Smack is narrated by ten different voices, but Gemma's and Tar's voices dominate, fitting because they are the central characters of the novel. Burgess's strategy of using multiple first-person narrators demands that readers pay close attention to what the characters say about themselves, and each other, and demands that readers be sensitive to the irony of these statements.
Tar (his real name is David, though Gemma calls him Tar because he smokes cigarettes) runs away from his home because of his alcoholic parents. His father, a schoolteacher, beats him. His mother manipulates him into hiding her own alcoholism by doing the household chores and protecting her against Tar's father who recognizes his wife's alcoholism and manipulative behavior but does not understand how to deal with the problems other than by beating Tar to try to prevent him from helping his mother.
Tar's situation is very difficult, and he has no help to deal with it other than Gemma's emotional support. His decision to run away is accepted as legitimate by Richard and Vonny, the Bristol anarchists who support him, both physically and emotionally when he moves in with them at the new squat. They become Tar's surrogate family.
Tar is very sensitive and passive. He has none of the defenses that would protect him from difficult life experiences. One of the reasons Skolly, the tobacconist, wants to help him is because "he has no front" (33). He is not fragile as much as willing to be led, unable to make decisions on his own. His love for Gemma is at once a desire to replace the love he does not experience in his own home, as well as a dependence on someone who can make decisions for him. Hence when Gemma leaves him to live with Lily and Rob, heroin addicts, Tar is devastated. It does not take him too long to rejoin Gemma at Lily and Rob's squat and to try the heroin that the three offer him.
Becoming a heroin addict only magnifies Tar's weaknesses. Any initiative he may have had is directed into petty thievery, shoplifting, and drug dealing. Burgess does not focus on Tar's criminal activities to a great degree, and readers are left with the impression that it is Gemma's and Lily's prostitution which is really the stable income that allows the foursome to buy heroin. Eventually, Tar begins to steal from Gemma and to hide rather than share any heroin he has. He is the first to admit defeat when they try to quit cold turkey and quick to lie about the amount of heroin he is using.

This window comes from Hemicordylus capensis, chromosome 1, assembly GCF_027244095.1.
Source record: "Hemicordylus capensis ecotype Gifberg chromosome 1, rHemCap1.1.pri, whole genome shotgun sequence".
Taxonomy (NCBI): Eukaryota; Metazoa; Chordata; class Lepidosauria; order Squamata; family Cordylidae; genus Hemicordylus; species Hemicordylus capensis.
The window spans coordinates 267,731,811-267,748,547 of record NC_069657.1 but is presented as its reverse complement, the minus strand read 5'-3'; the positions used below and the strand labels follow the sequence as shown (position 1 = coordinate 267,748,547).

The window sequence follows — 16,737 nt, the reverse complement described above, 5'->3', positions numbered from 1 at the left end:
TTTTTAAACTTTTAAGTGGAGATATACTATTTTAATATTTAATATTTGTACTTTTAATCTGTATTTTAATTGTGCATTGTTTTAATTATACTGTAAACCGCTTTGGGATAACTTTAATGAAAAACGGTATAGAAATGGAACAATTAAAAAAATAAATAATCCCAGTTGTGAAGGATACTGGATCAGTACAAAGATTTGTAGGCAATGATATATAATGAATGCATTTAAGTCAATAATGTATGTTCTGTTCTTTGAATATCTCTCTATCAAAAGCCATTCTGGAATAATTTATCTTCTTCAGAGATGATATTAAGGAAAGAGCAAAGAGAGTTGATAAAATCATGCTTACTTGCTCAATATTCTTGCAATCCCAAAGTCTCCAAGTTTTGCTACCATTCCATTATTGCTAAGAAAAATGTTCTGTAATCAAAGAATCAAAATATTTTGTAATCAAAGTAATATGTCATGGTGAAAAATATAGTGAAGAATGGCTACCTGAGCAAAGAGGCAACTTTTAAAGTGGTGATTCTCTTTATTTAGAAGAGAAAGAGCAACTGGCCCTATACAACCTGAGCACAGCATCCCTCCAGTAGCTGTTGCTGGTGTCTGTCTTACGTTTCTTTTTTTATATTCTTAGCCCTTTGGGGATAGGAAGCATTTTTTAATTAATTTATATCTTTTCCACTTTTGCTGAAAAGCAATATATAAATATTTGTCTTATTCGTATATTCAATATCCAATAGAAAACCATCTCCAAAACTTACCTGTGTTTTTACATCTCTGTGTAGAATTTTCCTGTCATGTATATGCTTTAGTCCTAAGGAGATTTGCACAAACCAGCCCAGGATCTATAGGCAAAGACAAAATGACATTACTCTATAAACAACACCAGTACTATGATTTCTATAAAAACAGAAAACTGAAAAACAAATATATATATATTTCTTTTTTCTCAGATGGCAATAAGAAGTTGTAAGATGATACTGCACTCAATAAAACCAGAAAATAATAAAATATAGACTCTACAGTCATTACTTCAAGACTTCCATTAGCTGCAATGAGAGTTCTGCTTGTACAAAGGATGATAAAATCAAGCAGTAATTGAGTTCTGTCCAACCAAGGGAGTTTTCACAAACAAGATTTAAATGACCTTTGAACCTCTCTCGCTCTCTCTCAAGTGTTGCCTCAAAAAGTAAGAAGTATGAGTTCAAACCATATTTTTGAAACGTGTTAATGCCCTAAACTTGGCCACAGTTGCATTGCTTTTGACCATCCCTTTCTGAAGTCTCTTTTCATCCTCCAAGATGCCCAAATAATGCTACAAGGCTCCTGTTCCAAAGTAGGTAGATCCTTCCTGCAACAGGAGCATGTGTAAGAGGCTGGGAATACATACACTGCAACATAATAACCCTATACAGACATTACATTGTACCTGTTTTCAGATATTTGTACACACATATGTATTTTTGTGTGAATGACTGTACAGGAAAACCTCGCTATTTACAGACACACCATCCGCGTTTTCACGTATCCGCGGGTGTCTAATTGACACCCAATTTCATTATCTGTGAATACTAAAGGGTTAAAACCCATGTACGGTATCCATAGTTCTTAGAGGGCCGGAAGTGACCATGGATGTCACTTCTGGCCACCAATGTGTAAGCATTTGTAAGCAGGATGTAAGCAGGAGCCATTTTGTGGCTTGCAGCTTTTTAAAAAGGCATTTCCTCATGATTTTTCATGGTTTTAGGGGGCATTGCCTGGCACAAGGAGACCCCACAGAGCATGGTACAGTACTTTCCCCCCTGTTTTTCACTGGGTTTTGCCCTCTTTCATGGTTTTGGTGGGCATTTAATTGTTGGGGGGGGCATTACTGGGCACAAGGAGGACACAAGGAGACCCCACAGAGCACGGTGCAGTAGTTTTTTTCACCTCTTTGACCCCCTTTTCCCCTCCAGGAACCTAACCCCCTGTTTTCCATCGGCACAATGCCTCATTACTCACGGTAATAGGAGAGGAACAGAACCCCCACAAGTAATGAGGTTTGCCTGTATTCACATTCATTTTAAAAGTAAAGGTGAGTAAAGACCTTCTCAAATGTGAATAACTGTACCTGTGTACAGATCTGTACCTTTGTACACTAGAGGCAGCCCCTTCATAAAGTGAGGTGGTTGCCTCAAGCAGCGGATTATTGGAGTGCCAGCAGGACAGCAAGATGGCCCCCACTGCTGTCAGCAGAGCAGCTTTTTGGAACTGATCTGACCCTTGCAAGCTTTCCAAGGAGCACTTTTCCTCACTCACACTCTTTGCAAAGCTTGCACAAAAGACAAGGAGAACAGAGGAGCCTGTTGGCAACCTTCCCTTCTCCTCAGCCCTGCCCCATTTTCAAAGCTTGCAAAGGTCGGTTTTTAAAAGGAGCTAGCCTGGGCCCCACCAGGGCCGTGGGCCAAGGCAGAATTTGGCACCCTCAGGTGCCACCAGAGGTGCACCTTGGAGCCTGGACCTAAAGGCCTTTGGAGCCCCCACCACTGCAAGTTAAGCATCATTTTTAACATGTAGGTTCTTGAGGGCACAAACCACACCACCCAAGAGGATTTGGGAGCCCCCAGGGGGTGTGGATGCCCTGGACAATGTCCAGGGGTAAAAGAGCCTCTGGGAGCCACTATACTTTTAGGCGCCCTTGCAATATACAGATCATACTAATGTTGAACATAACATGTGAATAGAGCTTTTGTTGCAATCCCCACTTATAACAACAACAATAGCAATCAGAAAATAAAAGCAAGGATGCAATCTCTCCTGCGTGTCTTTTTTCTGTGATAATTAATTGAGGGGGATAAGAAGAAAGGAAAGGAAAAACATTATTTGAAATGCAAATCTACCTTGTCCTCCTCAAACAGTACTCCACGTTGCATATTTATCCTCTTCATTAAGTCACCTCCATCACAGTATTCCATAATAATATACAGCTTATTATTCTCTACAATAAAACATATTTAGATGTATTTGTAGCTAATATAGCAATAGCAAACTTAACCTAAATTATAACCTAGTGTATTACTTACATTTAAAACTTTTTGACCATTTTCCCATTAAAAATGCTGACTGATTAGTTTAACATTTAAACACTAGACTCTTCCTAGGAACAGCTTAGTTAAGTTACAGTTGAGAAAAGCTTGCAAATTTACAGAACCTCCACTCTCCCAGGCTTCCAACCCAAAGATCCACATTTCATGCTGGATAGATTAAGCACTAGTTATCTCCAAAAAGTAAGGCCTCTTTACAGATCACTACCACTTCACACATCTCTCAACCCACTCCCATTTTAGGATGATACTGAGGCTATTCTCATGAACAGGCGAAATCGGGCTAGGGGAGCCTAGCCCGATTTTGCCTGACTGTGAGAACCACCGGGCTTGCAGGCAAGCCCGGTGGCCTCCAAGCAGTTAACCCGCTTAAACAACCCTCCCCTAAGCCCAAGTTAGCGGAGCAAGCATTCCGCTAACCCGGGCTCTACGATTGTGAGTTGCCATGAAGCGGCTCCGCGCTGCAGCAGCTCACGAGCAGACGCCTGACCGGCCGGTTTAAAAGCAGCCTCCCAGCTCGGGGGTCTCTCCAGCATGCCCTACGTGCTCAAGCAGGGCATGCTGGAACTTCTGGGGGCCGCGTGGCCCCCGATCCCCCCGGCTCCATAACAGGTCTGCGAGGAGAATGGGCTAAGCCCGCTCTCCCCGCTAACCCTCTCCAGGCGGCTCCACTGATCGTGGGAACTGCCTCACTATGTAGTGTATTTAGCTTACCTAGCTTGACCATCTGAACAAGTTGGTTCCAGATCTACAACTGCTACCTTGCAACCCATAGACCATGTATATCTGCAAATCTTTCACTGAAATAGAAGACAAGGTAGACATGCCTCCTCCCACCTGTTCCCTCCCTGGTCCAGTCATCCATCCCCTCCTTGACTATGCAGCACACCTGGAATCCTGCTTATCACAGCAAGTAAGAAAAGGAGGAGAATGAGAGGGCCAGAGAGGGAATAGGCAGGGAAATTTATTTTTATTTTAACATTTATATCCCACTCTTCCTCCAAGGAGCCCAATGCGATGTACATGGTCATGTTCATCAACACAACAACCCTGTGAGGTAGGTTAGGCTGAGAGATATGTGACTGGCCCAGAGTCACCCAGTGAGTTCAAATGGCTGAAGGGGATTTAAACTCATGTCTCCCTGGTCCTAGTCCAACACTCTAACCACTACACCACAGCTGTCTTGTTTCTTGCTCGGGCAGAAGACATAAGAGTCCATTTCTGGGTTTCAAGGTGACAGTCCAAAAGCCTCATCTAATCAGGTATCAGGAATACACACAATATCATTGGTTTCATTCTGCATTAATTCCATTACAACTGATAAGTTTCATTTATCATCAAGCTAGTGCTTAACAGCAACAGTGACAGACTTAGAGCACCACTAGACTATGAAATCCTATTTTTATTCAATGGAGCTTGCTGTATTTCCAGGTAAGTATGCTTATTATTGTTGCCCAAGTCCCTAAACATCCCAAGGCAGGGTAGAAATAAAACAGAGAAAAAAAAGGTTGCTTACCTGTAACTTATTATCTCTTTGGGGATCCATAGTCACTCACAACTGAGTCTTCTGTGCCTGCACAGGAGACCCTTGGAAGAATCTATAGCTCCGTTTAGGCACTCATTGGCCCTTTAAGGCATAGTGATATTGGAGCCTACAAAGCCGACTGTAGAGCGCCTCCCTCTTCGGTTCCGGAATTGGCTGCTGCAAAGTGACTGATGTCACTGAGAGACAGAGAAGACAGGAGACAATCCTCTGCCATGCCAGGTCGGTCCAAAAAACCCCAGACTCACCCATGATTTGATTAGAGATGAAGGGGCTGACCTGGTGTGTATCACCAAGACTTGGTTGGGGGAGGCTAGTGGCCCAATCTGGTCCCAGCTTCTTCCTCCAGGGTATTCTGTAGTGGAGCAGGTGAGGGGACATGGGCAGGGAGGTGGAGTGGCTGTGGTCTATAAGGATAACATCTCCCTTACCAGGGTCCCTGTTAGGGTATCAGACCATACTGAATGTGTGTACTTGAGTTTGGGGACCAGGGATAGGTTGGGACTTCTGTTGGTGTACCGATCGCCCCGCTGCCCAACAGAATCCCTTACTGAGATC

Tar's love for Gemma does motivate him to rise above the level of a junkie on occasion. When the house is raided by police, he protects Gemma by taking the blame. To avoid prison, Tar agrees to a stint in a drug treatment center. However, he is not strong enough to stay clean. At the end of the novel, after Gemma and Tar's relationship has fallen apart and he is no longer living with her and their daughter Oona, Tar gets drunk and beats Gemma. He is clearly following in his father's footsteps, unable to deal with the complications of his life other than with violence.
On the whole, Tar never outgrows his weaknesses. While his vulnerability was attractive when he was younger and made people want to protect him, four years later, at the end of the novel, he seems only slightly more aware of his weaknesses and not any more able to deal with them. Despite making progress toward entering an art school and trying to start his life over again in Hereford with a new girlfriend, readers are hardly confident that Tar will be able to overcome his addictions and make a stable life for himself. He is still lying to the doctor in order to gain a prescription for methadone. He has not told his new girlfriend Carol that he sometimes takes "a handful of methadone—you know, as a drug." He still has a vague, unrealistic hope that Gemma will take him back. However, readers know that Tar is not seeing the situation clearly.
(The entire section is 1606 words.)